--"males are told that the only route to salvation is feminization"? Additionally, men "must parrot the traits, aspirations, affectations, and behaviors of the fair sex even though their moods are conspicuously less rosy than our own." What!? Men are supposed to be like women in every sense even though everyone knows women are bitches!? I had no idea.
--socialism is to blame for the current state of affiars (i.e., the marginalization of men in society). You know what that means: that gosh darn no good socialist Barack HUSSEIN Obama is behind the winding "road to serfdom" modern Western men find themselves traveling upon.
The mission closes with the following words of real HOPE and CHANGE:
"MensNewsDaily.com was founded in 2001 and remains a sanctuary for men. It is one of the few remaining places where a man can be a man without apology. We thank you for visiting, but encourage you to join us in our mission. Welcome brothers!"
Where a man can be a man...MND, you aren't affiliated with Ketel One Vodka, are you?
Read on for more pearls of wisdom from the wise brothers of MND.
Image from susanphotography at Flickr under a Creative Commons license.
I am just about the only person I know - and certainly the only feminist - who has been religiously watching Showtime's Nurse Jackie (In fairness, Jezebel started out covering it but seemed to lose interest very quickly, and the only regular commentary I see on it is Jacob's excellent recaps at TWoP.) Maybe I should be generous to the fools people who don't watch the show. Perhaps the neglect is due to the unfortunate dead end of July and August. Perhaps it's because the show has the unfortunate timing of airing whilst we are all salivating at the imminent prospect of a new season of Mad Men (more on that tomorrow, by the by), which happens to be everybody's favourite feminist-food-for-television thought nowadays. Perhaps it's because most people I know only watch television shows once they are out on DVD anyway, so all first seasons on cable are kind of a wash, popularity-wise.
Welcome to "YA Lit Bitch," a new Page Turner series about my ever-so-slight (or ever-so-obvious) obsession with young adult literature that's not only good, but represents a wide-open range of teenagers' lives with a feminist heroine (or 2, 3) thrown into the mix. (Can you say Weetzie Bat?) The series will feature interviews with many YA authors about their work as well as feminism, gender, race, class, sexual orientation, and other issues.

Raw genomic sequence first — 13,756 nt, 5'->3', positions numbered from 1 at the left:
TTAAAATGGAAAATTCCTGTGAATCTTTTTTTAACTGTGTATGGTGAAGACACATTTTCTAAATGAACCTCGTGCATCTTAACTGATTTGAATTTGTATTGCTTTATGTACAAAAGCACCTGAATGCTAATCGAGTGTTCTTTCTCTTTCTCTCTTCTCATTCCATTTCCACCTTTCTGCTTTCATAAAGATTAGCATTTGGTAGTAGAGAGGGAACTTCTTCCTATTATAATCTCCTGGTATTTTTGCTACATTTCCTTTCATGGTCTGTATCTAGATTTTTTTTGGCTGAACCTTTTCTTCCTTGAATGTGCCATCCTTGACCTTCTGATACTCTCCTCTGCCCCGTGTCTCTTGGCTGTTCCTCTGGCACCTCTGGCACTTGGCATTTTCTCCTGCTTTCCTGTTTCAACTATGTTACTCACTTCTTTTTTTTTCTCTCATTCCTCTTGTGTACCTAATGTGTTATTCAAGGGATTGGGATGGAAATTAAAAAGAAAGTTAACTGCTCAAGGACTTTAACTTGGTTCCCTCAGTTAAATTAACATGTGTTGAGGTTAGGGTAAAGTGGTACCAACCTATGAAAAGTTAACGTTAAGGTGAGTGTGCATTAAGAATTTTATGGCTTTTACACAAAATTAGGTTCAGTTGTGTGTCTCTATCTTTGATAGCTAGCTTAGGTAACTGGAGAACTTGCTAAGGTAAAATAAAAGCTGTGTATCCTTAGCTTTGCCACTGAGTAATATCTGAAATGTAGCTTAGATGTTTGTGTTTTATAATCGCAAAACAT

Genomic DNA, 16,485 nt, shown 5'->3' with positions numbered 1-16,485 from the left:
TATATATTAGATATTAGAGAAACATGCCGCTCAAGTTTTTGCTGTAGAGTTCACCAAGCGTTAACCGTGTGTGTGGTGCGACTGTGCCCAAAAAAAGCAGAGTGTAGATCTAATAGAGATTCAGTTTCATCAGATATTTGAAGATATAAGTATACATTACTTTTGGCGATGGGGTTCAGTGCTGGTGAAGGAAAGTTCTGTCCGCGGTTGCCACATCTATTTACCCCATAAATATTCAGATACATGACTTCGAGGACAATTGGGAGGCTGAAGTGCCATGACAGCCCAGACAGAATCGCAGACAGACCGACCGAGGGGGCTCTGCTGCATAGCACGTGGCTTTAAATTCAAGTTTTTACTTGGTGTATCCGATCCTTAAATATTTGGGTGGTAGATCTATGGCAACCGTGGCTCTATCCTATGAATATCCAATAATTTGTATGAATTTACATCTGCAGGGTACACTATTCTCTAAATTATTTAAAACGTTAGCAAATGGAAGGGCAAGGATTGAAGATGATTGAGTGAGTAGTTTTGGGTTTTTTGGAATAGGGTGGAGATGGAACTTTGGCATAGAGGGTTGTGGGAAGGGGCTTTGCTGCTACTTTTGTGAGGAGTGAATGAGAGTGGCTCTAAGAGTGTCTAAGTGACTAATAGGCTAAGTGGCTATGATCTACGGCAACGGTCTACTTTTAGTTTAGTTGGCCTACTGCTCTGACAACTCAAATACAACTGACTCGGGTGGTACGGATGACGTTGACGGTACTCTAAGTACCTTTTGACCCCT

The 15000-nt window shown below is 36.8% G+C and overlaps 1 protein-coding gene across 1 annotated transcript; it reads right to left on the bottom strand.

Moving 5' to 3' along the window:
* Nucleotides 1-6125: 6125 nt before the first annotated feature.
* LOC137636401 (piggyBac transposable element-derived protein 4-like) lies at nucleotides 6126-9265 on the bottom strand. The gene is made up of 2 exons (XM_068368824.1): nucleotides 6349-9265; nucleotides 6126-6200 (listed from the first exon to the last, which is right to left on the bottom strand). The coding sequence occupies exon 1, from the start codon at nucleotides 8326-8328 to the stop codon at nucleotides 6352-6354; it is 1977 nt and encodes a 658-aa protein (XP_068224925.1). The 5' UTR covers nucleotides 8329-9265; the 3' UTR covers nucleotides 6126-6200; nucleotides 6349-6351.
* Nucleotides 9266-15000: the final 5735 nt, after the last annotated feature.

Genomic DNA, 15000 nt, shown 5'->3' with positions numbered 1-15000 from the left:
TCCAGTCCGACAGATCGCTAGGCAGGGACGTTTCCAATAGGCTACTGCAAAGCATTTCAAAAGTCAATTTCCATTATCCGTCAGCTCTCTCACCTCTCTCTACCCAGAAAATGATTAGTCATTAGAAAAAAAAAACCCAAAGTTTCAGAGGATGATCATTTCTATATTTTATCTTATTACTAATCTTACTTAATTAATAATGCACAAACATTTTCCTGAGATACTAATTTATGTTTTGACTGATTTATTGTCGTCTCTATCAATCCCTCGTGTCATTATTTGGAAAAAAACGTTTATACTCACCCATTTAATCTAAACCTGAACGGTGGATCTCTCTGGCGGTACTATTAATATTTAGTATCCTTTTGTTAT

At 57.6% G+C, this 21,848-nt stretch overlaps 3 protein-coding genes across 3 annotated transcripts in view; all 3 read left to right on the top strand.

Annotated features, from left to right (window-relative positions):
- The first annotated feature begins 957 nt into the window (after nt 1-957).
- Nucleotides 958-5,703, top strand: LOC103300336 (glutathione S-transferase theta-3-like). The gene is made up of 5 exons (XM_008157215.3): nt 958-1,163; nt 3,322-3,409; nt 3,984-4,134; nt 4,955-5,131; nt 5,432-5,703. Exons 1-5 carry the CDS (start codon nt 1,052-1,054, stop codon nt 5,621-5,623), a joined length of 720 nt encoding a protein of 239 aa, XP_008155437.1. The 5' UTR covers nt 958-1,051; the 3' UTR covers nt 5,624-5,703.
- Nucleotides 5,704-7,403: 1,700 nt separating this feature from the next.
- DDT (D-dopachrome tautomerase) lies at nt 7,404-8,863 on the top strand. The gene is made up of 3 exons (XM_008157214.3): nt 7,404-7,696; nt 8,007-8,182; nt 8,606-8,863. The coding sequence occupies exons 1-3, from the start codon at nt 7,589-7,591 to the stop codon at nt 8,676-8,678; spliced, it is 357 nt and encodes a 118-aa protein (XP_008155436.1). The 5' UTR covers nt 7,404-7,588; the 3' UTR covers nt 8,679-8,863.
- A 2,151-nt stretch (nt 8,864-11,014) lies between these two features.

We kick off the series with Sara Zarr, who's part of a new generation of YA novelists considered the so-called heirs to grand dame Judy Blume. She is the author of Story of a Girl, (that is, a girl labeled the high school "slut"), which was a 2007 National Book Award finalist; Sweethearts, about the divergent paths taken by two social-outcast friends; and the forthcoming Once Was Lost, which chronicles a pastor's daughter's struggle with faith.
Page Turner talked with Zarr about teen sexuality, feminism, double standards in the YA world, and her own YA lit loves back in the day as a "smart-girl" teen. Read on for more (and please take two seconds to talk about a YA lit love that you want Bitch readers to know about or Page Turner to feature).
In Monday's post I asked if you could name five women directors off the top of your head and encouraged you to share some favorite females behind the lens. And WOW, between us we came up with nearly 70!
Since there are few things I enjoy more than compiling research and sharing information (Heck, it's one of the reasons why I'm a writer) I've put together a list of all the women directors you posted in the comments section, along with the title of one or two of their movies. I hope it will serve as a good reference resource for sister (and fellow) feminist film geeks.
I also wanted to re-raise a question I asked in that post that wasn't addressed: Do you think women directors (and by extension women screenwriters) reflect women's lives and handle women's issues more authentically than men? More responsibly?